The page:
Tips on making crabcakes.
If you ask 10 people for the best recipe for crabcakes, you’ll likely get 10 different answers.
One person I know uses the recipe on the can of Old Bay Seasoning — called a classic Maryland-style crabcake. It’s a mix of crab meat, mayo, mustard, Old Bay, an egg and parsley flakes.
Some recipes call for a few drops of hot red pepper sauce (Tabasco), Worcestershire sauce, lemon juice, salt and pepper. To bind the cakes together, use an egg and mayonnaise, but mix these in a separate bowl and then add to the crabcake mixture.
Some recipes also call for dredging the crabcakes in breadcrumbs, cracker meal or panko before pan-frying or broiling.
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What to serve with crabcakes is another issue. Some purists say crabcakes need no sauce or perhaps just some lemon wedges. Many recipes call for serving them with a Cajun rémoulade — just don’t make it too spicy. You don’t want the crab to compete with many other flavors.
Crabcakes are easy to make and great to have on hand when you need something quick and easy for dinner or an appetizer.
The best ones use good-size pieces of crab, so use lump crab if you can. Lump crab is the most expensive — about $16 for an 8-ounce container. Crab labeled “special” and claw meat is about $8 for an 8-ounce container. To cut cost, you can use a mix of all three.
To prepare ahead, make, shape and freeze the crabcakes without cooking. If you cook and then freeze them, they may get soggy.
Once you’ve mixed all the ingredients together, shape the crabcakes into desired size. Use an ice cream scoop to make dinner portion size crabcakes, about 3 ounces each. Shape the mixture gently and don’t press it. Crabcakes should be about a half-inch thick. To make small ones for appetizers, use small measuring cups or tablespoon measures.
Place crabcakes on a tray lined with parchment or wax paper and place in the freezer. Once frozen, put them in a freezer bag (label and date the bag) and store in the freezer. I prefer broiling crabcakes. You can pan-fry them, too, but use an oil like canola so it doesn’t compete with the crab flavor. Or for a richer flavor, pan-fry in clarified butter.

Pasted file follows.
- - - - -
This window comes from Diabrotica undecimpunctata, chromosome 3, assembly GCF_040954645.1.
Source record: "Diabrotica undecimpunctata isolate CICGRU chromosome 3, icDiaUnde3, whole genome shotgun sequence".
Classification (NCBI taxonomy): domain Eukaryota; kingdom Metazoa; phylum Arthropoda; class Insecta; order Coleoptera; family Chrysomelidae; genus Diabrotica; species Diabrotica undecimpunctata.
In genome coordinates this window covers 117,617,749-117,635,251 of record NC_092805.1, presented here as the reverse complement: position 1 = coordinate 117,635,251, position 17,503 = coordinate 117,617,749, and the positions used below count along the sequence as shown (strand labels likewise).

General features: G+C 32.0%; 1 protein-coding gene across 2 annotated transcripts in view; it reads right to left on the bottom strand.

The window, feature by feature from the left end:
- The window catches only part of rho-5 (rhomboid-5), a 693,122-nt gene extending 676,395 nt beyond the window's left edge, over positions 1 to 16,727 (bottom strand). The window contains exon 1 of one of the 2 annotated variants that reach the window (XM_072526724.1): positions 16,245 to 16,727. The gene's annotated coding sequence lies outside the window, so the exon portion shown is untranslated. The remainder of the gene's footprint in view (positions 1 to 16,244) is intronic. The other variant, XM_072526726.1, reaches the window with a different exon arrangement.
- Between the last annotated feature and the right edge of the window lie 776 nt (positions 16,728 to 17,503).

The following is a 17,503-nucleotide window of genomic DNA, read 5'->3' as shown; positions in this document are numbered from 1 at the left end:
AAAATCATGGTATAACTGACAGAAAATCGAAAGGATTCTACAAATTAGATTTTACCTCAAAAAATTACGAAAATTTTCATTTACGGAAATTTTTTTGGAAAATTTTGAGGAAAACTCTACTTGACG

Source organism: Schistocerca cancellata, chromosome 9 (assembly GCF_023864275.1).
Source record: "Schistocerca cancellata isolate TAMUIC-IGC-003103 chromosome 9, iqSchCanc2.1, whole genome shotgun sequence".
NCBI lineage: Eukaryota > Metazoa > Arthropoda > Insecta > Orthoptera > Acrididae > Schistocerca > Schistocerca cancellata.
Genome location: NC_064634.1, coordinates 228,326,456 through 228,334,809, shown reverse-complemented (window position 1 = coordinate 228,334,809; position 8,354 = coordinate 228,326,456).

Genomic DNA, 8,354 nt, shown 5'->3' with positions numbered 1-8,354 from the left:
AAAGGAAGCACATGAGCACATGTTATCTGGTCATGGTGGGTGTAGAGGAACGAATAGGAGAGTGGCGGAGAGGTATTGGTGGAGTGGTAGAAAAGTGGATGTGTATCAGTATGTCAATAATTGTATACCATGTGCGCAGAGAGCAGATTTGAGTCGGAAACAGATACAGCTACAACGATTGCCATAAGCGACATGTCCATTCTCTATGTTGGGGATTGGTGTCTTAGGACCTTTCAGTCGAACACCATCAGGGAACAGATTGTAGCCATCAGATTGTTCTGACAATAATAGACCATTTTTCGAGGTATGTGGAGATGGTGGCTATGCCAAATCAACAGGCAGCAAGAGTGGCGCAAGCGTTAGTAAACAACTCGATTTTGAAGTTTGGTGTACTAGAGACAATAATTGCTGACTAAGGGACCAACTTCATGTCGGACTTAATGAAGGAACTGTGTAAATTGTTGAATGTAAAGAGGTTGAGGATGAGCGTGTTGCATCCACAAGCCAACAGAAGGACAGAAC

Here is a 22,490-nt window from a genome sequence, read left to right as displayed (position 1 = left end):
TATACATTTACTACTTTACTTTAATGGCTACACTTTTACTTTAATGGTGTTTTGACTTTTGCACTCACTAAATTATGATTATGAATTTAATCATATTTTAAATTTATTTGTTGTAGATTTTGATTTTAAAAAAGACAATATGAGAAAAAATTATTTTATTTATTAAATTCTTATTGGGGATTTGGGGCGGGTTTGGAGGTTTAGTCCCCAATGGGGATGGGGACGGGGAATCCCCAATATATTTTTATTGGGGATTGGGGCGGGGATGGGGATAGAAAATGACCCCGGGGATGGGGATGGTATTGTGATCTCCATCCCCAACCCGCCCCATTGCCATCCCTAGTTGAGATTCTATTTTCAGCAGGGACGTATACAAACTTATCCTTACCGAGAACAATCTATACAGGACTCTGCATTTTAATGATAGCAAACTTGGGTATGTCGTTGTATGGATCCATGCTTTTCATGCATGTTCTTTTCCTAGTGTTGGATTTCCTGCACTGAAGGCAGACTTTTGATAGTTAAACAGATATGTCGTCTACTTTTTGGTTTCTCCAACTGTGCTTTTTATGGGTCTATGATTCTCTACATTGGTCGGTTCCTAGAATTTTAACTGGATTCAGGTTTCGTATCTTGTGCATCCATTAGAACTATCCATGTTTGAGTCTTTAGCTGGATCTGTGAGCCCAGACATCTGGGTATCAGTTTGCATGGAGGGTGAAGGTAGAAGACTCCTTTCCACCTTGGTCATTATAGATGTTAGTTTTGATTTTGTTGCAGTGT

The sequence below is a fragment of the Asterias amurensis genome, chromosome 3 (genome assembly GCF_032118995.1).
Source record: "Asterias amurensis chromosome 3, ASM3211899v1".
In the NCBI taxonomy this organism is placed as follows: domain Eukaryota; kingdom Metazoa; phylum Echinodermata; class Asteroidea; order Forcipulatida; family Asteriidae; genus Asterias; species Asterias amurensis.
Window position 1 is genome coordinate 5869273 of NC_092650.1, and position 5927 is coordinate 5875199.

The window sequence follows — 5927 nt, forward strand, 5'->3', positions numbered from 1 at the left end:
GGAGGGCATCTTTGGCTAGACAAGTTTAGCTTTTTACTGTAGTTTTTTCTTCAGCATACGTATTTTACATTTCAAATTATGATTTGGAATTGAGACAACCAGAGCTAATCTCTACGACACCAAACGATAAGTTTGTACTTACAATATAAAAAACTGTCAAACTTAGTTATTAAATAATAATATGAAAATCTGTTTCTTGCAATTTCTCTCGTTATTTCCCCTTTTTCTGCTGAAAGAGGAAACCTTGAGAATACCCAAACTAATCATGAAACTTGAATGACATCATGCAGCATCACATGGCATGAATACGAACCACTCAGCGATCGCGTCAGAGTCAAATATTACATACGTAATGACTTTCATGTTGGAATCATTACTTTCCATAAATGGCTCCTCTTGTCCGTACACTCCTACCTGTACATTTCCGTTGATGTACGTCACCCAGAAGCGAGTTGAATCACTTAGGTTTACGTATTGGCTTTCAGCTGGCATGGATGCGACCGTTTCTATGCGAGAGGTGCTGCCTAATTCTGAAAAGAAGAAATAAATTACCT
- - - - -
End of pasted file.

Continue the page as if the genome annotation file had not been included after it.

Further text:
Crabcakes with Herb Sauce
Makes 8 servings
1 1/4 pounds lump crabmeat (or mix of lump, special and claw meat)
1 large egg
1/4 teaspoon salt
1/4 teaspoon black pepper
1 teaspoon Old Bay Seasoning
1 tablespoon Dijon mustard
1/4 cup reduced-fat mayonnaise
3 tablespoons chopped fresh parsley
1/3 cup finely chopped red pepper, optional
1/2 to 1 cup cracker meal or plain panko breadcrumbs
Crabcake Sauce (see note)
1. Preheat the broiler.
2. Pat the crab meat dry and set it aside.
3. In large mixing bowl, mix together the egg, salt, pepper, Old Bay Seasoning, Dijon, mayonnaise, parsley and, if using, the red pepper. Fold in the crab meat, trying not to break up any of the chunks. Add cracker meal or panko crumbs. The mixture should be sticky but not too moist. Add additional cracker meal or panko crumbs as needed.
4. Shape the mixture into patties about 1/2-inch thick and about 3 inches in diameter.
5. Place on a broiler pan and broil about 6 inches from the heat element until just lightly browned on top, about 4 minutes. Turn over and broil on second side until lightly brown, and cooked through. Remove from the broiler and serve with the sauce.
Cook’s note: To make a simple sauce, mix 2 tablespoons minced favorite herb, 1/3 cup reduced-fat mayonnaise and 1 tablespoon lemon juice. Season with a little sea salt and black pepper if desired.
From and tested by Susan Selasky in the Free Press Test Kitchen. Nutrition information not available.